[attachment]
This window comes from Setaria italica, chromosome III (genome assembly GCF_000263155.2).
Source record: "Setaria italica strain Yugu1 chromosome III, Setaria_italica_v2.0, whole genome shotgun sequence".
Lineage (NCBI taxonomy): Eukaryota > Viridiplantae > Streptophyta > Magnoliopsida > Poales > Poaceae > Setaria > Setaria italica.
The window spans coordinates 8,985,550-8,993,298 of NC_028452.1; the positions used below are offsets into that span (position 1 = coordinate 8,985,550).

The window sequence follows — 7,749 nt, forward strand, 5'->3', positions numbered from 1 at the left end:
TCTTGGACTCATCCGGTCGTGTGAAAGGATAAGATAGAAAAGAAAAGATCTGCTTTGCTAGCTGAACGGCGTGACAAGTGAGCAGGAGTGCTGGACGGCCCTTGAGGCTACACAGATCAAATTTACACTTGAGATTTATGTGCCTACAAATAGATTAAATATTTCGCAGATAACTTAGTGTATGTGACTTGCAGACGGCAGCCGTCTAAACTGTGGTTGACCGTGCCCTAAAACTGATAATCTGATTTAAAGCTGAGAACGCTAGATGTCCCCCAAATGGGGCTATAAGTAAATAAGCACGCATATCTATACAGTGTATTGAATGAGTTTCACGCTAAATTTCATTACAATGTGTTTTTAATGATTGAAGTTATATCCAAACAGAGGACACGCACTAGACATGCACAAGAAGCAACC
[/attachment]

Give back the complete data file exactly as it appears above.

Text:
This window comes from Setaria italica, chromosome III (genome assembly GCF_000263155.2).
Source record: "Setaria italica strain Yugu1 chromosome III, Setaria_italica_v2.0, whole genome shotgun sequence".
Lineage (NCBI taxonomy): Eukaryota > Viridiplantae > Streptophyta > Magnoliopsida > Poales > Poaceae > Setaria > Setaria italica.
The window spans coordinates 8,985,550-8,993,298 of NC_028452.1; the positions used below are offsets into that span (position 1 = coordinate 8,985,550).

The window sequence follows — 7,749 nt, forward strand, 5'->3', positions numbered from 1 at the left end:
TCTTGGACTCATCCGGTCGTGTGAAAGGATAAGATAGAAAAGAAAAGATCTGCTTTGCTAGCTGAACGGCGTGACAAGTGAGCAGGAGTGCTGGACGGCCCTTGAGGCTACACAGATCAAATTTACACTTGAGATTTATGTGCCTACAAATAGATTAAATATTTCGCAGATAACTTAGTGTATGTGACTTGCAGACGGCAGCCGTCTAAACTGTGGTTGACCGTGCCCTAAAACTGATAATCTGATTTAAAGCTGAGAACGCTAGATGTCCCCCAAATGGGGCTATAAGTAAATAAGCACGCATATCTATACAGTGTATTGAATGAGTTTCACGCTAAATTTCATTACAATGTGTTTTTAATGATTGAAGTTATATCCAAACAGAGGACACGCACTAGACATGCACAAGAAGCAACC